This approach is effective for deploying small applications. But what happens when there are complex pipelines with several processes (build, test, unit test, integration test, pre-deploy, deploy, monitor) running 100’s of jobs?

The maintenance cost for such a complex pipeline is huge and increases with the number of processes. It also becomes tedious to build and manage such a vast number of jobs. To overcome this issue, a new feature called Jenkins Pipeline Project was introduced.

The key feature of this pipeline is to define the entire deployment flow through code. What does this mean? It means that all the standard jobs defined by Jenkins are manually written as one whole script and they can be stored in a version control system. It basically follows the ‘pipeline as code’ discipline. Instead of building several jobs for each phase, you can now code the entire workflow and put it in a Jenkinsfile. Below is a list of reasons why you should use the Jenkins Pipeline.

Jenkins Pipeline Advantages
  • It models simple to complex pipelines as code by using Groovy DSL (Domain Specific Language)
  • The code is stored in a text file called the Jenkinsfile which can be checked into a SCM (Source Code Management)
  • Improves user interface by incorporating user input within the pipeline
  • It is durable in terms of unplanned restart of the Jenkins master
  • It can restart from saved checkpoints
  • It supports complex pipelines by incorporating conditional loops, fork or join operations and allowing tasks to be performed in parallel
  • It can integrate with several other plugins
What is a Jenkinsfile?

A Jenkinsfile is a text file that stores the entire workflow as code and it can be checked into a SCM on your local system. How is this advantageous? This enables the developers to access, edit and check the code at all times.

The Jenkinsfile is written using the Groovy DSL and it can be created through a text/groovy editor or through the configuration page on the Jenkins instance. It is written based on two syntaxes, namely:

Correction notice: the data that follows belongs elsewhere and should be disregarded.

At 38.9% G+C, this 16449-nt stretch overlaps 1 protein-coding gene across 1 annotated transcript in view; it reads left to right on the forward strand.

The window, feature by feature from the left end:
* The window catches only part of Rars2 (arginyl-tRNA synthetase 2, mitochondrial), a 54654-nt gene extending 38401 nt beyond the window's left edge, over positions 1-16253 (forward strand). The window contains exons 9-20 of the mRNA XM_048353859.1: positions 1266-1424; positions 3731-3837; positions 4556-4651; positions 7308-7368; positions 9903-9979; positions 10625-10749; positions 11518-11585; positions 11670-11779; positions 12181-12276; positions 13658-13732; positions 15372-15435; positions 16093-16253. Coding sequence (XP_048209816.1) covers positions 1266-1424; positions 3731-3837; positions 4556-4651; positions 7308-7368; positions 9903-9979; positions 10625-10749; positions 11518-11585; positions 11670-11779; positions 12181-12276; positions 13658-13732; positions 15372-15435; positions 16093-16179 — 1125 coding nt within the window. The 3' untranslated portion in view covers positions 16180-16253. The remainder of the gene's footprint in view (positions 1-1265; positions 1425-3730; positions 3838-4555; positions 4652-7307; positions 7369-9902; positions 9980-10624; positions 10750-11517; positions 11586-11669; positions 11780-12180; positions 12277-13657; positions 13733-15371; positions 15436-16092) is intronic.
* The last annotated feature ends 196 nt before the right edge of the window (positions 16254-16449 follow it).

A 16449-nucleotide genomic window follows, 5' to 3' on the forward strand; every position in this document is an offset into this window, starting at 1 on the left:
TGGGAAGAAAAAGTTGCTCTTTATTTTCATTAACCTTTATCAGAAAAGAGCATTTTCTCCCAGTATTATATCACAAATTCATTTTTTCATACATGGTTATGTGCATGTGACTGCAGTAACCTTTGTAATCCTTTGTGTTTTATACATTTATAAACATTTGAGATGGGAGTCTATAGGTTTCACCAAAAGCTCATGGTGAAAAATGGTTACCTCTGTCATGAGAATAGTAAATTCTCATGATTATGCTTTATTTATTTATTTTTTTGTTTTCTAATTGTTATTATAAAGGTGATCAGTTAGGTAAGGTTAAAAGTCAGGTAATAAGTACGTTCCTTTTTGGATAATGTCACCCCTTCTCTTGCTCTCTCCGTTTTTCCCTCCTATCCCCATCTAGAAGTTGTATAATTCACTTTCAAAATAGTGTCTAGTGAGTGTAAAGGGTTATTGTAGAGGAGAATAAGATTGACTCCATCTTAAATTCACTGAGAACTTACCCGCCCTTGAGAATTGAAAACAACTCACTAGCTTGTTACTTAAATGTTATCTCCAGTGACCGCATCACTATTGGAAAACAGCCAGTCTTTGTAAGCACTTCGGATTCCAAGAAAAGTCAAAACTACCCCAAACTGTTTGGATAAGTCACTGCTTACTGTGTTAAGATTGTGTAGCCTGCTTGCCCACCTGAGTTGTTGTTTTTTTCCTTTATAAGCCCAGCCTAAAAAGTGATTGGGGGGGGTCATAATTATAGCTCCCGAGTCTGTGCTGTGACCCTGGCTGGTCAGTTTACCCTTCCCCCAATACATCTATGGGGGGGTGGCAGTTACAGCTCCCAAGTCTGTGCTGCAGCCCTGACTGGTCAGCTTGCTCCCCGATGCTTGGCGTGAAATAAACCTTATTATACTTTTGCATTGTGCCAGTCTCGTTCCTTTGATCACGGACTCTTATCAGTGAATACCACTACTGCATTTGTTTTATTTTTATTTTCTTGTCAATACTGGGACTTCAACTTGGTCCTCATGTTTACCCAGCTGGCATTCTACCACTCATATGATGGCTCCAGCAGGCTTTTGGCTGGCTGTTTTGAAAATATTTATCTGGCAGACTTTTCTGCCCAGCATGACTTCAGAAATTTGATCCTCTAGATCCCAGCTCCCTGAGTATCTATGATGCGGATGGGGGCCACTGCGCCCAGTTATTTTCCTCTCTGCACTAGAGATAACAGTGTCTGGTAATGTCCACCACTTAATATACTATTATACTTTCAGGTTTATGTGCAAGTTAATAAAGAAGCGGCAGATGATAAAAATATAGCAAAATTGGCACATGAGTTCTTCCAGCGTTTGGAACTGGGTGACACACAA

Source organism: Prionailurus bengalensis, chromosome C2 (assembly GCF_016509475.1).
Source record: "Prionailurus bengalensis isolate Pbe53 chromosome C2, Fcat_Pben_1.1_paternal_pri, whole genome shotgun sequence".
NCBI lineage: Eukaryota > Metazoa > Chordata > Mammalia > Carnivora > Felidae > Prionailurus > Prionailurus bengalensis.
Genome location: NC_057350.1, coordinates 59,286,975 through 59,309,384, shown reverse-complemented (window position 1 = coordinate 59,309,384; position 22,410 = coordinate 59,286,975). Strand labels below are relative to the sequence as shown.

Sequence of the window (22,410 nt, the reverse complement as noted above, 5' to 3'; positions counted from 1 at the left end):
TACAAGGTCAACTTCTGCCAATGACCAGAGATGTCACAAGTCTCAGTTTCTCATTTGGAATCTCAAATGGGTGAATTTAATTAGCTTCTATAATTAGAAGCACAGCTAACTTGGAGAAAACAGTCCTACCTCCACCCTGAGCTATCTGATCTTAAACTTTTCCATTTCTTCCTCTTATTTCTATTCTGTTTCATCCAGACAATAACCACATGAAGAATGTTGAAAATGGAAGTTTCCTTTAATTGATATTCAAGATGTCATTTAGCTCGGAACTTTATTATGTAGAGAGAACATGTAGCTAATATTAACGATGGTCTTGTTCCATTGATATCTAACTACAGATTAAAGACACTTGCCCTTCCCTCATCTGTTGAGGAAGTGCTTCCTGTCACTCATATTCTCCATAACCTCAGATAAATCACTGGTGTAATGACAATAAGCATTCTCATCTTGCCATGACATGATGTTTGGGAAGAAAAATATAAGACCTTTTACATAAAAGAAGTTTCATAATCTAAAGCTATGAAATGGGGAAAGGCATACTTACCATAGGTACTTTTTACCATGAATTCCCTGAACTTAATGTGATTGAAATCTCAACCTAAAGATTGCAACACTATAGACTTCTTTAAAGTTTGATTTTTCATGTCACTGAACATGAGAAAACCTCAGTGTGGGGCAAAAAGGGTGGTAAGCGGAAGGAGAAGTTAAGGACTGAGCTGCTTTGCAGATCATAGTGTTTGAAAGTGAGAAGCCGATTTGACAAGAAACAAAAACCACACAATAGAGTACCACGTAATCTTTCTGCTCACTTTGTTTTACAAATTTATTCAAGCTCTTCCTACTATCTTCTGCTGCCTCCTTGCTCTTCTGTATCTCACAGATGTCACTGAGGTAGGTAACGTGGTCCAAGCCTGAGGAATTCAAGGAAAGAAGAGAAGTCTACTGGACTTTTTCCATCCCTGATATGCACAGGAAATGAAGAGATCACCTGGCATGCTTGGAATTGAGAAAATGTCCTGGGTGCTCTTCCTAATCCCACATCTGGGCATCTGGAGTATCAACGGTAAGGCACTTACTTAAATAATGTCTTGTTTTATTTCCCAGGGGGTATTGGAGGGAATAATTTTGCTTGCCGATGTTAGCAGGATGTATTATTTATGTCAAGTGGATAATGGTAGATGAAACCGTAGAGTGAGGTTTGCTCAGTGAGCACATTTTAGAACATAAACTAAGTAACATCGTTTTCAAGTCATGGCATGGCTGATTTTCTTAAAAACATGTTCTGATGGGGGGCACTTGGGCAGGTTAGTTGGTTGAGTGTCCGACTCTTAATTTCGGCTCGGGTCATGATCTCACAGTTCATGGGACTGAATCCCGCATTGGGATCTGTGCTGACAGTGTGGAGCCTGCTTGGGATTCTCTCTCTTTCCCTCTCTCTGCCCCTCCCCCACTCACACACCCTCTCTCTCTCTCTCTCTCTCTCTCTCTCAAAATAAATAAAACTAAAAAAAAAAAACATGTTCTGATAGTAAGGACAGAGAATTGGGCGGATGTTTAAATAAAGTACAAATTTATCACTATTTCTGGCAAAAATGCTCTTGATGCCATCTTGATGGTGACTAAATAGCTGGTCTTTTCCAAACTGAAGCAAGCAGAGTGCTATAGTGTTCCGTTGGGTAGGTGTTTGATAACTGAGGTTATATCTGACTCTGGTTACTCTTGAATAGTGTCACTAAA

• Declarative pipeline syntax
  • Scripted pipeline syntax

Declarative pipeline is a relatively new feature that supports the pipeline as code concept. It makes the pipeline code easier to read and write. This code is written in a Jenkinsfile which can be checked into a source control management system such as Git.

Whereas, the scripted pipeline is a traditional way of writing the code. In this pipeline, the Jenkinsfile is written on the Jenkins UI instance. Though both these pipelines are based on the groovy DSL, the scripted pipeline uses stricter groovy based syntaxes because it was the first pipeline to be built on the groovy foundation. Since this Groovy script was not typically desirable to all the users, the declarative pipeline was introduced to offer a simpler and more optioned Groovy syntax.

The declarative pipeline is defined within a block labelled ‘pipeline’ whereas the scripted pipeline is defined within a ‘node’

An example Jenkinsfile looks like this:

pipeline {
environment {
agent any
stages {
stage('Checkout: Code') {
steps {
sh "mkdir -p $WORKSPACE/repo;\
git config --global '';\
git config --global 'myname';\
git config --global push.default simple;\
sh "chmod -R +x $WORKSPACE/repo/$BUILD_SCRIPTS"
stage('Yum: Updates') {
steps {
sh "sudo chmod +x $WORKSPACE/repo/$BUILD_SCRIPTS/scripts/"
sh "sudo $WORKSPACE/repo/$BUILD_SCRIPTS/scripts/"
post {